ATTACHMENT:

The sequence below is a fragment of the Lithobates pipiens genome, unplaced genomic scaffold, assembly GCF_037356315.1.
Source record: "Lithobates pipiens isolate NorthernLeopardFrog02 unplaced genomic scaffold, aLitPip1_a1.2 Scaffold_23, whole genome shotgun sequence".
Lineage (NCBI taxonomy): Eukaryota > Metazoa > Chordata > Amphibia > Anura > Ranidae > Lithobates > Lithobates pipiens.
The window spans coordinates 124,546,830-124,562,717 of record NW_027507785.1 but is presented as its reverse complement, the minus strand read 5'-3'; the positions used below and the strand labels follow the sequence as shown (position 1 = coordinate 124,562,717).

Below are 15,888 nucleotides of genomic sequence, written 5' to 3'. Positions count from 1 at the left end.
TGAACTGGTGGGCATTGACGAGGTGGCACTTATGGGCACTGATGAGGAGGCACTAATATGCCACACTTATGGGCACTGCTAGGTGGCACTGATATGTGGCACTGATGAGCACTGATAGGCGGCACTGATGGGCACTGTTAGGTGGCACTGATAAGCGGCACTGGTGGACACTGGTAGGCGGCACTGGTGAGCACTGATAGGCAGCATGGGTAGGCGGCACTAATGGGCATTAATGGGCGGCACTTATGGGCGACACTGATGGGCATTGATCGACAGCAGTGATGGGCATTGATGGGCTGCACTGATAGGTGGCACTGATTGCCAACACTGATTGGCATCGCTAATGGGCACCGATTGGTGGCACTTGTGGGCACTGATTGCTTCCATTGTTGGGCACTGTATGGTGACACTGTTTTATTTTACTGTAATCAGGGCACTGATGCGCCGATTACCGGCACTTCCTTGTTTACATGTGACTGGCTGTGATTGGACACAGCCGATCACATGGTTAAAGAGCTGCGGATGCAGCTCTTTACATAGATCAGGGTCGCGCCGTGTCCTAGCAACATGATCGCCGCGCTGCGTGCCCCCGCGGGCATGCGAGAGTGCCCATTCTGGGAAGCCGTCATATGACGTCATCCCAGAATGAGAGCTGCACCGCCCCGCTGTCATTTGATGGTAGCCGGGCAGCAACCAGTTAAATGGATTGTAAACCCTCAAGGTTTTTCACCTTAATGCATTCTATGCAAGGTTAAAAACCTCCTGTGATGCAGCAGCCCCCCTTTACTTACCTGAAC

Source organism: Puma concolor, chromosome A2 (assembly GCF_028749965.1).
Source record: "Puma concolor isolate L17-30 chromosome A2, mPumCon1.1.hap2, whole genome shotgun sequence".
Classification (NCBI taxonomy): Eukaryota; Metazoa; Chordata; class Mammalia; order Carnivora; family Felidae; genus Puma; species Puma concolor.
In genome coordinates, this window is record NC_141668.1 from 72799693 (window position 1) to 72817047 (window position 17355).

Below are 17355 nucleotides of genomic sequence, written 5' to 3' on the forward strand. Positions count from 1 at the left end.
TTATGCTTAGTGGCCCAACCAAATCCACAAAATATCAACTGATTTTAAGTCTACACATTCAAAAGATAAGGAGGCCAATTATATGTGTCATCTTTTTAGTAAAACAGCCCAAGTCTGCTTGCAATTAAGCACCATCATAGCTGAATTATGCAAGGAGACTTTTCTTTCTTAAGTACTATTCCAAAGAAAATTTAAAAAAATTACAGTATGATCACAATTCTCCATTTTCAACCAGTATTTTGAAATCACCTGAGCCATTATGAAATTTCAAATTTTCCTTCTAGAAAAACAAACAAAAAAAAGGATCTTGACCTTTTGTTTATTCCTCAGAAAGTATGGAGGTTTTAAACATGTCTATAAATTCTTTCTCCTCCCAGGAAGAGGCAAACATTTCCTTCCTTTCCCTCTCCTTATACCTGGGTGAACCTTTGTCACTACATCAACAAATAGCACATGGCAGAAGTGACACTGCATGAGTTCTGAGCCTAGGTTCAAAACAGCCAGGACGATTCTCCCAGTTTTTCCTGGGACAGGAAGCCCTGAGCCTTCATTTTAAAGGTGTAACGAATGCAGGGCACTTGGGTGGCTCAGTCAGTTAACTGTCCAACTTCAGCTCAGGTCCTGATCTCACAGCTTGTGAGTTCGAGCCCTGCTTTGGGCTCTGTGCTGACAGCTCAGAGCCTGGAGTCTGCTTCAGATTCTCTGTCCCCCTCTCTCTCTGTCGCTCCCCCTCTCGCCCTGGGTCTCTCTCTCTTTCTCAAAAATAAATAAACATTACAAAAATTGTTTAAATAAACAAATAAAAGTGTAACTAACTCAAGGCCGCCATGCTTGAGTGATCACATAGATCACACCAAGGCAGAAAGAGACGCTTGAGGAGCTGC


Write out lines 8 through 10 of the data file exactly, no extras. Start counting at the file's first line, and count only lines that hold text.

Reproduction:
Source record: "Puma concolor isolate L17-30 chromosome A2, mPumCon1.1.hap2, whole genome shotgun sequence".
Classification (NCBI taxonomy): Eukaryota; Metazoa; Chordata; class Mammalia; order Carnivora; family Felidae; genus Puma; species Puma concolor.
In genome coordinates, this window is record NC_141668.1 from 72799693 (window position 1) to 72817047 (window position 17355).